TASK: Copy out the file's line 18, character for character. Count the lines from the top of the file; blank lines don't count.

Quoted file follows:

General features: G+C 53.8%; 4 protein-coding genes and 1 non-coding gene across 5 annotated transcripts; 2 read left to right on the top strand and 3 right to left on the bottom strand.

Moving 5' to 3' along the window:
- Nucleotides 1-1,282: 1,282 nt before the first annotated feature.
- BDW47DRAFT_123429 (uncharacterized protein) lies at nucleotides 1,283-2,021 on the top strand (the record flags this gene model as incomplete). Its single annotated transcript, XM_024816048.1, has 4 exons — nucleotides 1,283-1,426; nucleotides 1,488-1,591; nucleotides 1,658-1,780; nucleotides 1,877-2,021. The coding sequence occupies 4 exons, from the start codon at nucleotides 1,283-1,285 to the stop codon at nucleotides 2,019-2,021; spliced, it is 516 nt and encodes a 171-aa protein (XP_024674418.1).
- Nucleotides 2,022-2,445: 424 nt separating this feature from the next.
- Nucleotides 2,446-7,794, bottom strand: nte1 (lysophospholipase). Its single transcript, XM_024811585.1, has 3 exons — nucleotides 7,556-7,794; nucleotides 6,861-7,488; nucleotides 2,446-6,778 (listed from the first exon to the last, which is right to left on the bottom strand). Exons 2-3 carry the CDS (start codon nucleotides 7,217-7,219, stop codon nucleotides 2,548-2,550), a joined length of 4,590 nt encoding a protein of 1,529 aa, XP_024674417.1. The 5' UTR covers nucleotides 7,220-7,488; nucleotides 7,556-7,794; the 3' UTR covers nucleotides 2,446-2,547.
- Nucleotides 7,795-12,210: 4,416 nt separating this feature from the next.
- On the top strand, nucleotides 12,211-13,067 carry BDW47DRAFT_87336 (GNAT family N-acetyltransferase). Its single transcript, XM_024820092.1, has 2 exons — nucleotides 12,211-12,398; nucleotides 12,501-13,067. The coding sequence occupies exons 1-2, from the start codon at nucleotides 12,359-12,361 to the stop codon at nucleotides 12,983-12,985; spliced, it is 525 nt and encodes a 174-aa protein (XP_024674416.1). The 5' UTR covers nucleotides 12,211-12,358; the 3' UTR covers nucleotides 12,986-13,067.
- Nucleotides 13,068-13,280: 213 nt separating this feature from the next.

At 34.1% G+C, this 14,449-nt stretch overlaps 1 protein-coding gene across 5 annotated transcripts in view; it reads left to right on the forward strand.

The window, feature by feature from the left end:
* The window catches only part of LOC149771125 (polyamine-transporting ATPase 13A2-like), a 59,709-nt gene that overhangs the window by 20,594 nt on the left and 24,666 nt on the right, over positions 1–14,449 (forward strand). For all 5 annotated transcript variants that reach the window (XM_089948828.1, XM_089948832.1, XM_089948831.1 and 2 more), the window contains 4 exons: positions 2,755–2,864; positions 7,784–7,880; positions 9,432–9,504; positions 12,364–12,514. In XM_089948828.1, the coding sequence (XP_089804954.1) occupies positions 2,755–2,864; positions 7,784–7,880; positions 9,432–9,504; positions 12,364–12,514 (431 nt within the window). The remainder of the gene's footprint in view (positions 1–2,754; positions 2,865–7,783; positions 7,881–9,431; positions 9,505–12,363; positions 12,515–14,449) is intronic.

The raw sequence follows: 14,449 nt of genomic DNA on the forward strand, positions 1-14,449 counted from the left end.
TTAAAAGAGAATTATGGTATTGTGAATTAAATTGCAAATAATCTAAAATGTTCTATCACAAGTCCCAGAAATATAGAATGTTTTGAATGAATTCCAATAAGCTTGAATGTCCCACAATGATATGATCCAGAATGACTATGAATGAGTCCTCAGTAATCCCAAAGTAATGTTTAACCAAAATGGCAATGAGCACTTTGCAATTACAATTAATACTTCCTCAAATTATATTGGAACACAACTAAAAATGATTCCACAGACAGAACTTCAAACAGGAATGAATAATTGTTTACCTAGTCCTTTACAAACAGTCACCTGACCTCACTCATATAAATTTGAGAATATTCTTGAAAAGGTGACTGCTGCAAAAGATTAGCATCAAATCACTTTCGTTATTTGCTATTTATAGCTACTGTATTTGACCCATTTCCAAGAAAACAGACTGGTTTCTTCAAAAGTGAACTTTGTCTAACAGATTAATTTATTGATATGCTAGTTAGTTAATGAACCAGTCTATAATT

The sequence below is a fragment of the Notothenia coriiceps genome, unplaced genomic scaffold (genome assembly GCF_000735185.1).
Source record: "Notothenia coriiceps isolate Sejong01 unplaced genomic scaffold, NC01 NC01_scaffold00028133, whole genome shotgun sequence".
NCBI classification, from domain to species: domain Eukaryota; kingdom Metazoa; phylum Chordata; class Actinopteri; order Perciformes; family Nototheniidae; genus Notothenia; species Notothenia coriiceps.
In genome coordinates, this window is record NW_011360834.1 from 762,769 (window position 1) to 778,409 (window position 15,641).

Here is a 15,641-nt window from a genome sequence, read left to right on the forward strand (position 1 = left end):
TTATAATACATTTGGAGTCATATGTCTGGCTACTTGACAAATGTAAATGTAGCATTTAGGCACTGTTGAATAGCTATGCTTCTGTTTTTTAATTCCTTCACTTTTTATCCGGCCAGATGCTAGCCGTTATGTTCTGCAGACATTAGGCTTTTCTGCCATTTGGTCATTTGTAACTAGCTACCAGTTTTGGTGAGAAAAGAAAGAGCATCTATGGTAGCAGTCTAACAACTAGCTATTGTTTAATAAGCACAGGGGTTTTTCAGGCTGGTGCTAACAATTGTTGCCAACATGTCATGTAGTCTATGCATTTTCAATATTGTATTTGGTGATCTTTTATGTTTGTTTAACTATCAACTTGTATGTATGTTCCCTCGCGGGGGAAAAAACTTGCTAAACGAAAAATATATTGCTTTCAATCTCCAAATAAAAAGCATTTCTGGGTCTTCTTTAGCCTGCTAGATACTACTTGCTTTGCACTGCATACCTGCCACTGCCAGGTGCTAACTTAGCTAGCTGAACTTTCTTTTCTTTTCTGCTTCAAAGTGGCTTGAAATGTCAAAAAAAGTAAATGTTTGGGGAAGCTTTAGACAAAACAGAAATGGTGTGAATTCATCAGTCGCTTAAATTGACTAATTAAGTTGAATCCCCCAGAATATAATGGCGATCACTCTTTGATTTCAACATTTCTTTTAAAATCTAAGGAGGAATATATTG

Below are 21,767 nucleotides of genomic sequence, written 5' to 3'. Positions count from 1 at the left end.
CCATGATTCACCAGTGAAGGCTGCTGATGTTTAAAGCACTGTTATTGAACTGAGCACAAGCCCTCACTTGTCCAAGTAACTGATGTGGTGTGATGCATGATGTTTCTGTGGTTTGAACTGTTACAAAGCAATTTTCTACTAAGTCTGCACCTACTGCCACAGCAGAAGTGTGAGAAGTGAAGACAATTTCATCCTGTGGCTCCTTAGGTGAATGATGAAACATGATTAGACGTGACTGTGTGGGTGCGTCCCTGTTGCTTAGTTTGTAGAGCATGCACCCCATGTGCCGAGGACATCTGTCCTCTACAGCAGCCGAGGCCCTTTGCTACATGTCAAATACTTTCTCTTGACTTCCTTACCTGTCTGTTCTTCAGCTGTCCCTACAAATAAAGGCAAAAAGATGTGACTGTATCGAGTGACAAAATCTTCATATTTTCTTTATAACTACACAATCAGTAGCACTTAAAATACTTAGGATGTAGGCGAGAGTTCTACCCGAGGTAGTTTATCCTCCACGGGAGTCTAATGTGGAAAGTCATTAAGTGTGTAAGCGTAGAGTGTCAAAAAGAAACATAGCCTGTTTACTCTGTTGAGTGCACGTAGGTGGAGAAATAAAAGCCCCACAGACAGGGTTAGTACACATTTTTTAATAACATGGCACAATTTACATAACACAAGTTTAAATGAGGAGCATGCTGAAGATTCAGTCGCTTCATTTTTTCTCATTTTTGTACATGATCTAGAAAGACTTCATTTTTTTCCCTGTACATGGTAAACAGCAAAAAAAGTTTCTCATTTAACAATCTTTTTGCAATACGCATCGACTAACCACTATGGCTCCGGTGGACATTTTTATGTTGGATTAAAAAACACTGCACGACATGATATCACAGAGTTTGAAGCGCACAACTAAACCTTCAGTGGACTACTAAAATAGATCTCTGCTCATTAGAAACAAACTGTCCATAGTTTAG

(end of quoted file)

In genome coordinates, this window is record NW_011360834.1 from 762,769 (window position 1) to 778,409 (window position 15,641).